The Metropolitan Transportation Authority (MTA) is teetering on financial collapse and still struggling to overcome a meltdown in subway service and collapse in bus ridership. No one doubts that the MTA has serious problems and riders are suffering. But before the State Legislature approves tens of billions of new funding, the MTA needs to show it is serious about improving its decision-making and transparency.
Politically, the MTA has met the enemy: its lack of credibility.
Former Chair Joe Lhota at the MTA Board’s October 2018 meeting acknowledged this, saying, “I’m aware that before we can credibly appeal for billions of dollars of public money, we must continue to advance a reform agenda.” New York City Transit’s Fast Forward plan is a whopping $40 billion appeal and promise to improve the subways and buses. Andy Byford, New York City Transit’s president and the plan’s architect, in unveiling the plan stated that NYCT is working on the “rollout of a new transit organization – one that is built around a customer centric, continuous improvement model, one that emphasizes transparency and accountability, and one that going forward delivers on its promises.”
One of the easiest ways for the MTA to show that it is serious about improving transparency is to bring its Freedom of Information Law (FOIL) process into the 21st century. This means putting it fully online with an OpenFOIL website, modeled on the successful platforms already used by the Port Authority of New York and New Jersey and the City of New York, and as developed by the Obama administration for federal agencies.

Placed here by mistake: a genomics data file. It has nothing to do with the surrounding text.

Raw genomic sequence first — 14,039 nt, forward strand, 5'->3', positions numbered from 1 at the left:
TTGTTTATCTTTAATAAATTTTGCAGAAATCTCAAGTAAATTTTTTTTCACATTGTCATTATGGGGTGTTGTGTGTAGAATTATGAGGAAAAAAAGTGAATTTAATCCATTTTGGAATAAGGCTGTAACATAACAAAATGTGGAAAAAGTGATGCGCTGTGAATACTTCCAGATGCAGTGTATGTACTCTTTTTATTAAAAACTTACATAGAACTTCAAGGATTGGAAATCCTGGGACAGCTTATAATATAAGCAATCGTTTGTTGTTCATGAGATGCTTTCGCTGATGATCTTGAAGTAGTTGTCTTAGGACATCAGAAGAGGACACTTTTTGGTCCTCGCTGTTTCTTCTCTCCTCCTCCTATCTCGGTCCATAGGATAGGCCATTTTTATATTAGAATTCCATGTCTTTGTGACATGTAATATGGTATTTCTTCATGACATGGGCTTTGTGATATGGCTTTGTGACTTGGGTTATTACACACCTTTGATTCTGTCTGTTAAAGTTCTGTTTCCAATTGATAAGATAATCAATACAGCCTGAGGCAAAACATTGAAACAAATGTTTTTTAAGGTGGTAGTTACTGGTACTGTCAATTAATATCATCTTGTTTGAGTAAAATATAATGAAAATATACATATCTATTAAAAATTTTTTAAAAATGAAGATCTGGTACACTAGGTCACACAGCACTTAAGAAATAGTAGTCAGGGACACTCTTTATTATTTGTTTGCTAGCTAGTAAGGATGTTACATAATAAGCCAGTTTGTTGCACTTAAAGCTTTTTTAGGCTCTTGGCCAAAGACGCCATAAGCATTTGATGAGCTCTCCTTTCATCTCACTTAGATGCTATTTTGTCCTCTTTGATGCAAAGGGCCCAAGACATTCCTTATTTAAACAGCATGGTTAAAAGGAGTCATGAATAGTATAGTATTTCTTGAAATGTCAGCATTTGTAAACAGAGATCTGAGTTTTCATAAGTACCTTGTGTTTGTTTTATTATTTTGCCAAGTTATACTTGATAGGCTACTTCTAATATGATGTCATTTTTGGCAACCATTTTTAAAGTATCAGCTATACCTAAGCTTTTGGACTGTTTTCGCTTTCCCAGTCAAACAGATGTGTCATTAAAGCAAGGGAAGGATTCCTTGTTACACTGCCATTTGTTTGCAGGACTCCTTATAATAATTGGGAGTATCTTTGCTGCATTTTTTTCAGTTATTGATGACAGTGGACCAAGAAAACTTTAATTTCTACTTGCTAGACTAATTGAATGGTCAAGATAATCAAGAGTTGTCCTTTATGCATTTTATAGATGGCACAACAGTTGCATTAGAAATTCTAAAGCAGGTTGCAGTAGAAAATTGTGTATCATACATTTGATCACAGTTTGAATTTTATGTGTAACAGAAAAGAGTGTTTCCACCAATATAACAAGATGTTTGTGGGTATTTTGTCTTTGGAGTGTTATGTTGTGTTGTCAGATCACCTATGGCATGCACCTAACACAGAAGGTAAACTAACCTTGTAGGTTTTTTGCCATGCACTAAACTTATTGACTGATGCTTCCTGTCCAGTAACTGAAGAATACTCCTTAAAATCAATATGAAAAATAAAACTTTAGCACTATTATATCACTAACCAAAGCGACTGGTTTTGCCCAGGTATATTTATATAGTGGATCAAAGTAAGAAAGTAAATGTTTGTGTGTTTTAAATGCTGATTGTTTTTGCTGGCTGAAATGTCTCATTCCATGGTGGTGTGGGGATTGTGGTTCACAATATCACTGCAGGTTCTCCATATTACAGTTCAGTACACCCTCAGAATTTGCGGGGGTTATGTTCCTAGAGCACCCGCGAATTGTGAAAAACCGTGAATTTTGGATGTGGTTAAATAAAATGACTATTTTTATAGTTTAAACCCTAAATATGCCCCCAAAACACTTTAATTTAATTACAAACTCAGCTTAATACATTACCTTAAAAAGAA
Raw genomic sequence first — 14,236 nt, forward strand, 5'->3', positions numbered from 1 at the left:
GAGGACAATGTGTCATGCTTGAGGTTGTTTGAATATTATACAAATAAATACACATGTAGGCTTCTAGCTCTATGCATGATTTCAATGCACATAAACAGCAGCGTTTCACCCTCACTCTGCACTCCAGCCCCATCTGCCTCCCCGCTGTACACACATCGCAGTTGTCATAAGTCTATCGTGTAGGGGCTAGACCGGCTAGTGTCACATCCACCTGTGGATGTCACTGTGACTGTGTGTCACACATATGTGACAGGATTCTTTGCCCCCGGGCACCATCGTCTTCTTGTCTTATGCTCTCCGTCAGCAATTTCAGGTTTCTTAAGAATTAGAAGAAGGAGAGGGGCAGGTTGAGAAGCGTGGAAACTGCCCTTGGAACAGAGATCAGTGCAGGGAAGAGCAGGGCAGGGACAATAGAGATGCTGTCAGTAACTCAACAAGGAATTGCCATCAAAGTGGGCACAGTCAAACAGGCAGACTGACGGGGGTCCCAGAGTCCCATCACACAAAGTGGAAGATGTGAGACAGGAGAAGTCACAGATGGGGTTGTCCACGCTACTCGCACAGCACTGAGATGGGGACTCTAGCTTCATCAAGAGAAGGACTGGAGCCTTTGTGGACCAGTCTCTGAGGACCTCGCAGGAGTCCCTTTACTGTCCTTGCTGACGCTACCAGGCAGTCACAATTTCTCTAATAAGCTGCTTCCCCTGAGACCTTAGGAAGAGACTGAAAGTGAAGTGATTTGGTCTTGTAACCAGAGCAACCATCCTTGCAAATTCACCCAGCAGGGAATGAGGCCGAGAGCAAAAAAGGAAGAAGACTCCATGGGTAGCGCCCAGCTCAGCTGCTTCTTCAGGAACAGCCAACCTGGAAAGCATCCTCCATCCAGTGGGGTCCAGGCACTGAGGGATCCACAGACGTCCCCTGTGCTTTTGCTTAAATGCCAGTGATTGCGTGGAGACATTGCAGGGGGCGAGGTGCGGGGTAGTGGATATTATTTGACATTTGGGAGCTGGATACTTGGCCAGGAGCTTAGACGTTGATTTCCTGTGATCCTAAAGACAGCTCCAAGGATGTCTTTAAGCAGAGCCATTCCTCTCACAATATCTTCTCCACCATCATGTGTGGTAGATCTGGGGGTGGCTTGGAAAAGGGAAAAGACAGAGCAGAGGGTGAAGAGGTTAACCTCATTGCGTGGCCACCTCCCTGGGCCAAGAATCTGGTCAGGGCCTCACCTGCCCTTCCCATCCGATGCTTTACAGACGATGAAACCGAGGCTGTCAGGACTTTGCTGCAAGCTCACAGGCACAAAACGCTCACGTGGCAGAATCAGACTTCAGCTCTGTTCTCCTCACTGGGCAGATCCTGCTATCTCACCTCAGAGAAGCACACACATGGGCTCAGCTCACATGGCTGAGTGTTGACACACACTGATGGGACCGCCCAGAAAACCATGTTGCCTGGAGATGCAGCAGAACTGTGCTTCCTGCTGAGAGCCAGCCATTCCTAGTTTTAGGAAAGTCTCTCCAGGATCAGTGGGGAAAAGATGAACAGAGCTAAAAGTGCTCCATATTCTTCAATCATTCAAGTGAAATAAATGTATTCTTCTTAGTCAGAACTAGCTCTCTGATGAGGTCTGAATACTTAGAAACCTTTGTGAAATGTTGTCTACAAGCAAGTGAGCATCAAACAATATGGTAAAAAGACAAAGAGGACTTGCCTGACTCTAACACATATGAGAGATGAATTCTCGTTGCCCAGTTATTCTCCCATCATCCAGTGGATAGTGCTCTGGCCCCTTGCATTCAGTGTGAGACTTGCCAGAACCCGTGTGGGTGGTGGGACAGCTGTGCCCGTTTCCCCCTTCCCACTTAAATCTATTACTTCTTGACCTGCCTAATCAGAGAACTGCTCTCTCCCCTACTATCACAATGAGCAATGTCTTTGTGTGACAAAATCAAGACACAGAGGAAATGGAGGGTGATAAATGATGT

The idea behind FOIL is that the public can ask for and get information that government decisions are based on — information that we, the public, paid for with our taxes (and, in some cases, fares and tolls). Ideally, much of this information should already be online in an open format that is easy to search, download and use. But in 2018, the MTA is still a long way from putting important information online and in accessible formats. For journalists, researchers, and watchdogs that seek to hold the MTA accountable, that means FOIL is often the only way to get certain public records. (Read more…)